Versace Mansion Cast Includes A Tycoon, a Ponzi Schemer, Jordache Jeans Maker and a German Bank
Steve Dibert, MFI-Miami
Casa Casuarina, the former home of the late fashion guru, Gianni Versace who was gunned down at it’s main gate in 1997, is embroiled in a controversy over who is entitled to foreclose and receive the proceeds from the foreclosure sale.
The 23,000 square foot mansion in the heart of South Beach has a 54-foot-long pool lined with mosaic tiles and 24-karat gold. They will acquire millions of dollars’ worth of Italian furniture — one room’s windows alone are framed by $250,000 in silk-and-velvet drapes. The mansion also includes a boutique hotel with 10 suites, British-trained butlers and a restaurant that serves cocktails in Versace martini glasses.
It’s current owner, telecom mogul Peter T. Loftin, who bought the property in 2000 from the grieving Versace family for $19 million and did a $20 million renovation put the property Loftin allowed the $25 million mortgage on the property to go into default.
The owners of the debt, VM South Beach, the a real estate holding company owned by the Nakash family, owners of jean manufacturer, Jordache Enterprises, filed a federal foreclosure lawsuit in December 2011 against Casa Casuarina and Mr. Loftin for failure to pay the $25 million mortgage that the Nakashes bought from German Bank, WestLB.
Since the dispute began it was discovered that three years worth of property taxes are owed to Miami-Dade County. Loftin is in a dispute with his tenant, the hotelier Barton G. Weiss, claiming he owes the taxes to Miami-Dade County.
Adding to this drama is a claim by a bankruptcy trustee overseeing what’s left of Ponzi schemer Scott Rothstein’s empire. Rothstein who is now in federal prison, allegedly held a minority ownership in the mansion. Herbert Stettin, the trustee overseeing Rothstein’s defunct law firm, Rothstein Rosenfeldt Adler, is demanding that money back. Stettin is alleging that VM South Beach, should not receive rent income from the property until the disputes are cleared up.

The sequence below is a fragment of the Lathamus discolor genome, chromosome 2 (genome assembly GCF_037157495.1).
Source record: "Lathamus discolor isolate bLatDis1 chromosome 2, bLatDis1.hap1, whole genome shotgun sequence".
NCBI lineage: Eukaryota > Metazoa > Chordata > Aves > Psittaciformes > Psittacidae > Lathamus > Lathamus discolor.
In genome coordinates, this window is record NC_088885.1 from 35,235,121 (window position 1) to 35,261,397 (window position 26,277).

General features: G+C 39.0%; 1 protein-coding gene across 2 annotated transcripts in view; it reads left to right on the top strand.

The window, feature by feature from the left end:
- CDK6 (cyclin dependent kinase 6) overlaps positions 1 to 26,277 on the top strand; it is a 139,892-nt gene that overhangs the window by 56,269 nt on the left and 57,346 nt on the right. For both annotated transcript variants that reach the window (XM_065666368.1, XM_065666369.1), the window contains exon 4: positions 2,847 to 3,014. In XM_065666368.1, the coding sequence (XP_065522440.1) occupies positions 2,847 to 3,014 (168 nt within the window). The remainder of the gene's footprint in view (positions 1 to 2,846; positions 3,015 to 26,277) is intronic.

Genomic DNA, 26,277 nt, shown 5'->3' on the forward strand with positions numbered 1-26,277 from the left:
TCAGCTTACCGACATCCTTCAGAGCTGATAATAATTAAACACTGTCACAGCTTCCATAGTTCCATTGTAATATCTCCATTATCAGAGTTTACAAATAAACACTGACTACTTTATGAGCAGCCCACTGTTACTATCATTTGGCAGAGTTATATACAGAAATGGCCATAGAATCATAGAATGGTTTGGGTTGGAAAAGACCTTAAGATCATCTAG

Loftin originally put Casa Casuarina on the market for $125 million in June and lowered it to $100 million in November with a heavily promoted video (above) by the “The Jills” of Coldwell Banker in Miami Beach. There are serious issues facing a potential buyer as Alexei Barrionuevo points out in the Times,
“But even if the new owner was willing to pay a premium to acquire the mansion free of legal encumbrances — which one lawyer estimated could cost around $40 million — its current tenant, Mr. Weiss, would have to be persuaded to leave. He operates the boutique hotel, the Villa by Barton G., on the property, which rents one-bedroom suites with “custom” king-size beds for $2,250 a night. Mr. Weiss has a lease stretching to 2020, with an option to renew for 10 more after that.
The Nakashes don’t exactly see that kind of arrangement justifying a $100 million price tag and accuse Loftin of trying to gain a tactical advantage to delaying or stopping the foreclosure, “The Versace mansion has been listed for an outrageously inflated price for the main purpose of trying to gain some tactical advantage in ongoing litigation.”